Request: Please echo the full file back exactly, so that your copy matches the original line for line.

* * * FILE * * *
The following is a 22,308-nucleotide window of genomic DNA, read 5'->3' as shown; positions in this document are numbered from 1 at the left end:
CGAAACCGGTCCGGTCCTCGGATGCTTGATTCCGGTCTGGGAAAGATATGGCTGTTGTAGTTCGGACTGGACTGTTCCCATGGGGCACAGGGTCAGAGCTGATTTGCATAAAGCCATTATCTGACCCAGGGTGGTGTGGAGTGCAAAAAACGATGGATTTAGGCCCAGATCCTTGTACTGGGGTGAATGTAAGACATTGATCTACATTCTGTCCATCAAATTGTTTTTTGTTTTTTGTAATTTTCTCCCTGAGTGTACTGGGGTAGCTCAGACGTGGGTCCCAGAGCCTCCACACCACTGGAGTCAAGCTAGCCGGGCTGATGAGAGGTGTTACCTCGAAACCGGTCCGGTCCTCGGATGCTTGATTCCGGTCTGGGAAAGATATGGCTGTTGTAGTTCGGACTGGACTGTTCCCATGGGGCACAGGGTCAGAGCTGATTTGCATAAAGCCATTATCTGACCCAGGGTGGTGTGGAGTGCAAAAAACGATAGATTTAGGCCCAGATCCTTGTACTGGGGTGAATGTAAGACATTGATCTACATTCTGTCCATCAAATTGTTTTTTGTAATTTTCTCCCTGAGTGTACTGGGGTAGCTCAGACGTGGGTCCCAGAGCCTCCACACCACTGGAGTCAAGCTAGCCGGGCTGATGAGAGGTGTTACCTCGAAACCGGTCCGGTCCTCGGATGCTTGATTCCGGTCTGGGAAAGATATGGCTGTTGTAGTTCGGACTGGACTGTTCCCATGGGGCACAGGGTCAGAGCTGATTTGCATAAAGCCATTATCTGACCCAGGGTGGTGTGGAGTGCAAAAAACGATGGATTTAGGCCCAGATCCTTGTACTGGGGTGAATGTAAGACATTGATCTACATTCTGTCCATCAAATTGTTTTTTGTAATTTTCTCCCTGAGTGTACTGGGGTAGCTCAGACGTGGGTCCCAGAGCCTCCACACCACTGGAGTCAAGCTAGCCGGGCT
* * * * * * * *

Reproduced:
The following is a 22,308-nucleotide window of genomic DNA, read 5'->3' as shown; positions in this document are numbered from 1 at the left end:
CGAAACCGGTCCGGTCCTCGGATGCTTGATTCCGGTCTGGGAAAGATATGGCTGTTGTAGTTCGGACTGGACTGTTCCCATGGGGCACAGGGTCAGAGCTGATTTGCATAAAGCCATTATCTGACCCAGGGTGGTGTGGAGTGCAAAAAACGATGGATTTAGGCCCAGATCCTTGTACTGGGGTGAATGTAAGACATTGATCTACATTCTGTCCATCAAATTGTTTTTTGTTTTTTGTAATTTTCTCCCTGAGTGTACTGGGGTAGCTCAGACGTGGGTCCCAGAGCCTCCACACCACTGGAGTCAAGCTAGCCGGGCTGATGAGAGGTGTTACCTCGAAACCGGTCCGGTCCTCGGATGCTTGATTCCGGTCTGGGAAAGATATGGCTGTTGTAGTTCGGACTGGACTGTTCCCATGGGGCACAGGGTCAGAGCTGATTTGCATAAAGCCATTATCTGACCCAGGGTGGTGTGGAGTGCAAAAAACGATAGATTTAGGCCCAGATCCTTGTACTGGGGTGAATGTAAGACATTGATCTACATTCTGTCCATCAAATTGTTTTTTGTAATTTTCTCCCTGAGTGTACTGGGGTAGCTCAGACGTGGGTCCCAGAGCCTCCACACCACTGGAGTCAAGCTAGCCGGGCTGATGAGAGGTGTTACCTCGAAACCGGTCCGGTCCTCGGATGCTTGATTCCGGTCTGGGAAAGATATGGCTGTTGTAGTTCGGACTGGACTGTTCCCATGGGGCACAGGGTCAGAGCTGATTTGCATAAAGCCATTATCTGACCCAGGGTGGTGTGGAGTGCAAAAAACGATGGATTTAGGCCCAGATCCTTGTACTGGGGTGAATGTAAGACATTGATCTACATTCTGTCCATCAAATTGTTTTTTGTAATTTTCTCCCTGAGTGTACTGGGGTAGCTCAGACGTGGGTCCCAGAGCCTCCACACCACTGGAGTCAAGCTAGCCGGGCT